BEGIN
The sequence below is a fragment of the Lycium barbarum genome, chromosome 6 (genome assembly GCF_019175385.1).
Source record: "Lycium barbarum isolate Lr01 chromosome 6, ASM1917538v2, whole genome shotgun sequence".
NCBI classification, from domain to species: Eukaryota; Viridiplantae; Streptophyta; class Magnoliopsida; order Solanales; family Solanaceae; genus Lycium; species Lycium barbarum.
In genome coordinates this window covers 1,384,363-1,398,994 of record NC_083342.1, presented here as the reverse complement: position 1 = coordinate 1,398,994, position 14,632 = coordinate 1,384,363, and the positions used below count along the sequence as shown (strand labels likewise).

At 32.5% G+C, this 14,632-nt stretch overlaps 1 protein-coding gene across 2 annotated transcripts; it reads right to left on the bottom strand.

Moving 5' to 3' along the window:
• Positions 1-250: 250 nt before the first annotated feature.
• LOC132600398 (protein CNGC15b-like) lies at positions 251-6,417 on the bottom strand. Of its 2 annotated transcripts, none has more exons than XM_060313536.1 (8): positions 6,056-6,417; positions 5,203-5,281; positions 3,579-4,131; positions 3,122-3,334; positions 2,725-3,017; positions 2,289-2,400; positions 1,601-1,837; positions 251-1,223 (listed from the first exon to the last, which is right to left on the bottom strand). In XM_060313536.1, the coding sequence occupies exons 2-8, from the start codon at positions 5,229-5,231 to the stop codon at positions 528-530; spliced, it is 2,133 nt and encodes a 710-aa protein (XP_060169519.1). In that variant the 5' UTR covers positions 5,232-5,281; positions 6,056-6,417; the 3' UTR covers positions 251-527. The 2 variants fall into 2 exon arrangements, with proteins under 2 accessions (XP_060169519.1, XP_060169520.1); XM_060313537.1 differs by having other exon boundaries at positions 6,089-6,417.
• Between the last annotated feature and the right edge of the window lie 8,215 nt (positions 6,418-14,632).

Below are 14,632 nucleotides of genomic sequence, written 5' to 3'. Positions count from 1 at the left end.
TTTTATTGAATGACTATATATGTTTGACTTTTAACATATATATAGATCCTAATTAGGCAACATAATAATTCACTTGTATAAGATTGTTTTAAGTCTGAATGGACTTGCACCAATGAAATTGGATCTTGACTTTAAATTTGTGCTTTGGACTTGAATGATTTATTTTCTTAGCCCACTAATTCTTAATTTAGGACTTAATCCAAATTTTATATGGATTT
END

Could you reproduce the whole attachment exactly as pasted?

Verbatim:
The sequence below is a fragment of the Lycium barbarum genome, chromosome 6 (genome assembly GCF_019175385.1).
Source record: "Lycium barbarum isolate Lr01 chromosome 6, ASM1917538v2, whole genome shotgun sequence".
NCBI classification, from domain to species: Eukaryota; Viridiplantae; Streptophyta; class Magnoliopsida; order Solanales; family Solanaceae; genus Lycium; species Lycium barbarum.
In genome coordinates this window covers 1,384,363-1,398,994 of record NC_083342.1, presented here as the reverse complement: position 1 = coordinate 1,398,994, position 14,632 = coordinate 1,384,363, and the positions used below count along the sequence as shown (strand labels likewise).

At 32.5% G+C, this 14,632-nt stretch overlaps 1 protein-coding gene across 2 annotated transcripts; it reads right to left on the bottom strand.

Moving 5' to 3' along the window:
• Positions 1-250: 250 nt before the first annotated feature.
• LOC132600398 (protein CNGC15b-like) lies at positions 251-6,417 on the bottom strand. Of its 2 annotated transcripts, none has more exons than XM_060313536.1 (8): positions 6,056-6,417; positions 5,203-5,281; positions 3,579-4,131; positions 3,122-3,334; positions 2,725-3,017; positions 2,289-2,400; positions 1,601-1,837; positions 251-1,223 (listed from the first exon to the last, which is right to left on the bottom strand). In XM_060313536.1, the coding sequence occupies exons 2-8, from the start codon at positions 5,229-5,231 to the stop codon at positions 528-530; spliced, it is 2,133 nt and encodes a 710-aa protein (XP_060169519.1). In that variant the 5' UTR covers positions 5,232-5,281; positions 6,056-6,417; the 3' UTR covers positions 251-527. The 2 variants fall into 2 exon arrangements, with proteins under 2 accessions (XP_060169519.1, XP_060169520.1); XM_060313537.1 differs by having other exon boundaries at positions 6,089-6,417.
• Between the last annotated feature and the right edge of the window lie 8,215 nt (positions 6,418-14,632).

Below are 14,632 nucleotides of genomic sequence, written 5' to 3'. Positions count from 1 at the left end.
TTTTATTGAATGACTATATATGTTTGACTTTTAACATATATATAGATCCTAATTAGGCAACATAATAATTCACTTGTATAAGATTGTTTTAAGTCTGAATGGACTTGCACCAATGAAATTGGATCTTGACTTTAAATTTGTGCTTTGGACTTGAATGATTTATTTTCTTAGCCCACTAATTCTTAATTTAGGACTTAATCCAAATTTTATATGGATTT